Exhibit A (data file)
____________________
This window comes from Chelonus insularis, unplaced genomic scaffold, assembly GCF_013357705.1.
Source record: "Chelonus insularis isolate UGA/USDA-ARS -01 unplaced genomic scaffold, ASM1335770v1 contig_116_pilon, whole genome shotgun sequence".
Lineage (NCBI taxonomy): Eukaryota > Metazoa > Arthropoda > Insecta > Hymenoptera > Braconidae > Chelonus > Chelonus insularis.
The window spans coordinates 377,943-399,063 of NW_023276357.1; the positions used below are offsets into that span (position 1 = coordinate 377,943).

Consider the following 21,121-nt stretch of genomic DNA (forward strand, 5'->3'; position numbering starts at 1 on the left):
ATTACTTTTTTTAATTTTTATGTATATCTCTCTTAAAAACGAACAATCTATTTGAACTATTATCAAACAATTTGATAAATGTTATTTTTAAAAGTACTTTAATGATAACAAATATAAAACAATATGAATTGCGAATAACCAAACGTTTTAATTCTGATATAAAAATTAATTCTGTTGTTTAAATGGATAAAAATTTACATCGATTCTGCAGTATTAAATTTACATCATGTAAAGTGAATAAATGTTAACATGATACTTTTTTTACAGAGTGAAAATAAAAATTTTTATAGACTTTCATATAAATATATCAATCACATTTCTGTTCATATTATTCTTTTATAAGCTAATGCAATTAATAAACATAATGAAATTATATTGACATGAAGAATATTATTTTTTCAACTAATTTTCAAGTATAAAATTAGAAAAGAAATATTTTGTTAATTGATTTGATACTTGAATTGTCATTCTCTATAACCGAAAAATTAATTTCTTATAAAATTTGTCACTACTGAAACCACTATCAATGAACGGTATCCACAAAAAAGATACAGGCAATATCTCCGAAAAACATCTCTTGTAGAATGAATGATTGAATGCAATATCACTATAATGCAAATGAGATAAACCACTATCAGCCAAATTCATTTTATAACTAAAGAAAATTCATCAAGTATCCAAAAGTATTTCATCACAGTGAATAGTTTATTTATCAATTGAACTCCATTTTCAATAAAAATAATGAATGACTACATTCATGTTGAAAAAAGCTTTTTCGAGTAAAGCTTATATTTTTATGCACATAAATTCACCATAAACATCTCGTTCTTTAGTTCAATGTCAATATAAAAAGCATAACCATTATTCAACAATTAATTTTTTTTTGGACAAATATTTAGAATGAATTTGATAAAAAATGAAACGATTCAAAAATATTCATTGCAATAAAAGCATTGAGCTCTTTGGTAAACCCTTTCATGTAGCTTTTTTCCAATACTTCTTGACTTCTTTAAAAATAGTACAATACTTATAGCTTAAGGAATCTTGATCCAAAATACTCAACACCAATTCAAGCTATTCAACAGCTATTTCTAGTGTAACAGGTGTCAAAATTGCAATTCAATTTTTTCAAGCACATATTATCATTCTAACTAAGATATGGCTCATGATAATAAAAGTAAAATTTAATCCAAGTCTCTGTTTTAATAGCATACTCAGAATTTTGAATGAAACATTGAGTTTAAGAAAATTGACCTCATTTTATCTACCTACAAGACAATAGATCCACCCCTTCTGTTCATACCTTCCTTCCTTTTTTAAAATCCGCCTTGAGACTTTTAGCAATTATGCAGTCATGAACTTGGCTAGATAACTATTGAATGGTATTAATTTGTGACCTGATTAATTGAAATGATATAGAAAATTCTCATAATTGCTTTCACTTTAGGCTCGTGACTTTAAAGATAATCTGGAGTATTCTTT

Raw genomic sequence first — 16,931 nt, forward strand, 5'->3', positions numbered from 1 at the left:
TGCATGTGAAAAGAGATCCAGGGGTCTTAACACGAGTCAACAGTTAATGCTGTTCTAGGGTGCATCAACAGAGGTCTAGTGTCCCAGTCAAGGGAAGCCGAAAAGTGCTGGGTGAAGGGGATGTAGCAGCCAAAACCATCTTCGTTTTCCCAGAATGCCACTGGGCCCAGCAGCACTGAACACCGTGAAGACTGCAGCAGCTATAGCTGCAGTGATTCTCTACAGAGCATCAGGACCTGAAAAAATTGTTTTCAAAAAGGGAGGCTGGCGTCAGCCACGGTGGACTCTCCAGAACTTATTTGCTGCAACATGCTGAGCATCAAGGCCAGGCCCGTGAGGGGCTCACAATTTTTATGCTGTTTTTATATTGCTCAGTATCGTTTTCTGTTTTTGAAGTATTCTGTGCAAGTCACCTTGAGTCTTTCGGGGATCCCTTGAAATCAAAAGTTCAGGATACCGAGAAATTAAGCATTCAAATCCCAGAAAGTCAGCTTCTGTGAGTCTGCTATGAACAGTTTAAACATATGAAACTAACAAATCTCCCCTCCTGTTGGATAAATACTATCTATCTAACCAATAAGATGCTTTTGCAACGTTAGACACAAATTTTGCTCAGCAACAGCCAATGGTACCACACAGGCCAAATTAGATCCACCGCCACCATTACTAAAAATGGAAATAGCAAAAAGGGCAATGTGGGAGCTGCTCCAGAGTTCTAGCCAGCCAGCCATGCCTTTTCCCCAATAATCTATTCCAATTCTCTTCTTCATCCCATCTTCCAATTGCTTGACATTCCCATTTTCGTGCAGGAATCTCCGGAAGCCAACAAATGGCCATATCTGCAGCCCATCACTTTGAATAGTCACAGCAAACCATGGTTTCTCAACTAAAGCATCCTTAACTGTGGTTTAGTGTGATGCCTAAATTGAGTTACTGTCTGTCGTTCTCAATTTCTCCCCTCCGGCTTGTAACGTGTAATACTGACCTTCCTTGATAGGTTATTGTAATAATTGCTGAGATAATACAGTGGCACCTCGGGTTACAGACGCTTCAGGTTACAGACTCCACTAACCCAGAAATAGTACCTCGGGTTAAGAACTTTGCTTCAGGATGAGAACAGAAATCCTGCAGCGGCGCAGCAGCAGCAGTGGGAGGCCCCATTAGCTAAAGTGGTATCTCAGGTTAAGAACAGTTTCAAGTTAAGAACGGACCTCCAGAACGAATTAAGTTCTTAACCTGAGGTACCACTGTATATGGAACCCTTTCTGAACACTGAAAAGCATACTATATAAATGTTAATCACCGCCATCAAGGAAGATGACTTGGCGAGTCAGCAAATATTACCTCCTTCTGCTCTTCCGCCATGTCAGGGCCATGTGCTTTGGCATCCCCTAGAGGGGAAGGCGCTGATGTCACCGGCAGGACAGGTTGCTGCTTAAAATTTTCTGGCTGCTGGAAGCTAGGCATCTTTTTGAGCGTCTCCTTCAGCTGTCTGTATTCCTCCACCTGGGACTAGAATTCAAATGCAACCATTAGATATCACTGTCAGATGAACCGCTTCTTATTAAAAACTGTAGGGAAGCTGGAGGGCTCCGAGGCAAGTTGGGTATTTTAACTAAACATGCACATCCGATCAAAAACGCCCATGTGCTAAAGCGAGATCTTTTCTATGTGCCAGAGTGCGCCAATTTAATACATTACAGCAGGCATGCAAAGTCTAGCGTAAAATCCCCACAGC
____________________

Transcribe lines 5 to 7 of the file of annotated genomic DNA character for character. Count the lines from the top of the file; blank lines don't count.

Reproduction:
Consider the following 21,121-nt stretch of genomic DNA (forward strand, 5'->3'; position numbering starts at 1 on the left):
ATTACTTTTTTTAATTTTTATGTATATCTCTCTTAAAAACGAACAATCTATTTGAACTATTATCAAACAATTTGATAAATGTTATTTTTAAAAGTACTTTAATGATAACAAATATAAAACAATATGAATTGCGAATAACCAAACGTTTTAATTCTGATATAAAAATTAATTCTGTTGTTTAAATGGATAAAAATTTACATCGATTCTGCAGTATTAAATTTACATCATGTAAAGTGAATAAATGTTAACATGATACTTTTTTTACAGAGTGAAAATAAAAATTTTTATAGACTTTCATATAAATATATCAATCACATTTCTGTTCATATTATTCTTTTATAAGCTAATGCAATTAATAAACATAATGAAATTATATTGACATGAAGAATATTATTTTTTCAACTAATTTTCAAGTATAAAATTAGAAAAGAAATATTTTGTTAATTGATTTGATACTTGAATTGTCATTCTCTATAACCGAAAAATTAATTTCTTATAAAATTTGTCACTACTGAAACCACTATCAATGAACGGTATCCACAAAAAAGATACAGGCAATATCTCCGAAAAACATCTCTTGTAGAATGAATGATTGAATGCAATATCACTATAATGCAAATGAGATAAACCACTATCAGCCAAATTCATTTTATAACTAAAGAAAATTCATCAAGTATCCAAAAGTATTTCATCACAGTGAATAGTTTATTTATCAATTGAACTCCATTTTCAATAAAAATAATGAATGACTACATTCATGTTGAAAAAAGCTTTTTCGAGTAAAGCTTATATTTTTATGCACATAAATTCACCATAAACATCTCGTTCTTTAGTTCAATGTCAATATAAAAAGCATAACCATTATTCAACAATTAATTTTTTTTTGGACAAATATTTAGAATGAATTTGATAAAAAATGAAACGATTCAAAAATATTCATTGCAATAAAAGCATTGAGCTCTTTGGTAAACCCTTTCATGTAGCTTTTTTCCAATACTTCTTGACTTCTTTAAAAATAGTACAATACTTATAGCTTAAGGAATCTTGATCCAAAATACTCAACACCAATTCAAGCTATTCAACAGCTATTTCTAGTGTAACAGGTGTCAAAATTGCAATTCAATTTTTTCAAGCACATATTATCATTCTAACTAAGATATGGCTCATGATAATAAAAGTAAAATTTAATCCAAGTCTCTGTTTTAATAGCATACTCAGAATTTTGAATGAAACATTGAGTTTAAGAAAATTGACCTCATTTTATCTACCTACAAGACAATAGATCCACCCCTTCTGTTCATACCTTCCTTCCTTTTTTAAAATCCGCCTTGAGACTTTTAGCAATTATGCAGTCATGAACTTGGCTAGATAACTATTGAATGGTATTAATTTGTGACCTGATTAATTGAAATGATATAGAAAATTCTCATAATTGCTTTCACTTTAGGCTCGTGACTTTAAAGATAATCTGGAGTATTCTTT

Raw genomic sequence first — 16,931 nt, forward strand, 5'->3', positions numbered from 1 at the left: